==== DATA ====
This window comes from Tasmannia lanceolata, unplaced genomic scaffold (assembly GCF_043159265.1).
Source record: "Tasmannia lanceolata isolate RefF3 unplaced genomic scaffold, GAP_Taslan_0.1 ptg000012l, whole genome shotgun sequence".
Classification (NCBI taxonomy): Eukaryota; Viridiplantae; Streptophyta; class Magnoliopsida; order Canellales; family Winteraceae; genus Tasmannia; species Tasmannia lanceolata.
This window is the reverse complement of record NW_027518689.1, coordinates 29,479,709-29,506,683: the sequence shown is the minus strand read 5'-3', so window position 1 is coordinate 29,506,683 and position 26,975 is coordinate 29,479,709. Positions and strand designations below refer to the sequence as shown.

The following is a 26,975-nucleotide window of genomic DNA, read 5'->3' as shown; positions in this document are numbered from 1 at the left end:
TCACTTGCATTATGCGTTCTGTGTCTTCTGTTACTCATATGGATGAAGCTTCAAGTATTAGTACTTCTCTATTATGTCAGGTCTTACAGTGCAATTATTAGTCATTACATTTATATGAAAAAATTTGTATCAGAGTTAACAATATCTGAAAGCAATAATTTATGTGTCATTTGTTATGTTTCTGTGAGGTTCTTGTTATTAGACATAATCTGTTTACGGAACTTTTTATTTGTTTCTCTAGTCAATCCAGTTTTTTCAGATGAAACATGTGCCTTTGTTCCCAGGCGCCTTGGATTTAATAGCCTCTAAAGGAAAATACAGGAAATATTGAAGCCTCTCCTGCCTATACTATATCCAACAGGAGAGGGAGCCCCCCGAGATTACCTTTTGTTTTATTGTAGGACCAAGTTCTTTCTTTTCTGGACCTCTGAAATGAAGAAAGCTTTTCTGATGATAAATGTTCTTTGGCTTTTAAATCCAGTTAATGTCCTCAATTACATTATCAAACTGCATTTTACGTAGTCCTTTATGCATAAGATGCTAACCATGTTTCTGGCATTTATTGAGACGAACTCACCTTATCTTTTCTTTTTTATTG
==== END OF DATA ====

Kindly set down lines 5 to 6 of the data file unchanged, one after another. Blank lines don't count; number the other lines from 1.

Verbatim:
The following is a 26,975-nucleotide window of genomic DNA, read 5'->3' as shown; positions in this document are numbered from 1 at the left end:
TCACTTGCATTATGCGTTCTGTGTCTTCTGTTACTCATATGGATGAAGCTTCAAGTATTAGTACTTCTCTATTATGTCAGGTCTTACAGTGCAATTATTAGTCATTACATTTATATGAAAAAATTTGTATCAGAGTTAACAATATCTGAAAGCAATAATTTATGTGTCATTTGTTATGTTTCTGTGAGGTTCTTGTTATTAGACATAATCTGTTTACGGAACTTTTTATTTGTTTCTCTAGTCAATCCAGTTTTTTCAGATGAAACATGTGCCTTTGTTCCCAGGCGCCTTGGATTTAATAGCCTCTAAAGGAAAATACAGGAAATATTGAAGCCTCTCCTGCCTATACTATATCCAACAGGAGAGGGAGCCCCCCGAGATTACCTTTTGTTTTATTGTAGGACCAAGTTCTTTCTTTTCTGGACCTCTGAAATGAAGAAAGCTTTTCTGATGATAAATGTTCTTTGGCTTTTAAATCCAGTTAATGTCCTCAATTACATTATCAAACTGCATTTTACGTAGTCCTTTATGCATAAGATGCTAACCATGTTTCTGGCATTTATTGAGACGAACTCACCTTATCTTTTCTTTTTTATTG